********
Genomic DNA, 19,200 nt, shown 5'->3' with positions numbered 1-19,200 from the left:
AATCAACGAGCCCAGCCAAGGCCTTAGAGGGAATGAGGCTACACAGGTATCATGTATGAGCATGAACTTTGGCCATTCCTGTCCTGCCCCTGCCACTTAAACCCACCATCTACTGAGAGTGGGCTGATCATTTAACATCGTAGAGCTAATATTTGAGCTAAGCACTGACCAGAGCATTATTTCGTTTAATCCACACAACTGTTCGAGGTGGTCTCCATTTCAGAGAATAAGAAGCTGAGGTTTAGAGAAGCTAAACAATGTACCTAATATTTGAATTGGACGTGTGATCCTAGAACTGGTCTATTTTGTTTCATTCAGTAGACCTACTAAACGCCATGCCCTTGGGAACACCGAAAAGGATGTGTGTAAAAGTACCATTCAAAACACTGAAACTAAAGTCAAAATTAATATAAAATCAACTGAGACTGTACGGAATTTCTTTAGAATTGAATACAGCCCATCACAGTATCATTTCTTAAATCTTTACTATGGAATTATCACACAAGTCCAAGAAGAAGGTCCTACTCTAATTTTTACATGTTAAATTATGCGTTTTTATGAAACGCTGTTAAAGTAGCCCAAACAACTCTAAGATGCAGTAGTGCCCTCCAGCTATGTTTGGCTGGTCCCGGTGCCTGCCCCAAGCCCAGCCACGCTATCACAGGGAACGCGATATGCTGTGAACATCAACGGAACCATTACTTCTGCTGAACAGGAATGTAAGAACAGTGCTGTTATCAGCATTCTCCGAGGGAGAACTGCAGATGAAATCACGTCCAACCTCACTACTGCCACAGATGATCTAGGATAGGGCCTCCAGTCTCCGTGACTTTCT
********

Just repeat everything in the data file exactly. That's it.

Genomic DNA, 19,200 nt, shown 5'->3' with positions numbered 1-19,200 from the left:
AATCAACGAGCCCAGCCAAGGCCTTAGAGGGAATGAGGCTACACAGGTATCATGTATGAGCATGAACTTTGGCCATTCCTGTCCTGCCCCTGCCACTTAAACCCACCATCTACTGAGAGTGGGCTGATCATTTAACATCGTAGAGCTAATATTTGAGCTAAGCACTGACCAGAGCATTATTTCGTTTAATCCACACAACTGTTCGAGGTGGTCTCCATTTCAGAGAATAAGAAGCTGAGGTTTAGAGAAGCTAAACAATGTACCTAATATTTGAATTGGACGTGTGATCCTAGAACTGGTCTATTTTGTTTCATTCAGTAGACCTACTAAACGCCATGCCCTTGGGAACACCGAAAAGGATGTGTGTAAAAGTACCATTCAAAACACTGAAACTAAAGTCAAAATTAATATAAAATCAACTGAGACTGTACGGAATTTCTTTAGAATTGAATACAGCCCATCACAGTATCATTTCTTAAATCTTTACTATGGAATTATCACACAAGTCCAAGAAGAAGGTCCTACTCTAATTTTTACATGTTAAATTATGCGTTTTTATGAAACGCTGTTAAAGTAGCCCAAACAACTCTAAGATGCAGTAGTGCCCTCCAGCTATGTTTGGCTGGTCCCGGTGCCTGCCCCAAGCCCAGCCACGCTATCACAGGGAACGCGATATGCTGTGAACATCAACGGAACCATTACTTCTGCTGAACAGGAATGTAAGAACAGTGCTGTTATCAGCATTCTCCGAGGGAGAACTGCAGATGAAATCACGTCCAACCTCACTACTGCCACAGATGATCTAGGATAGGGCCTCCAGTCTCCGTGACTTTCT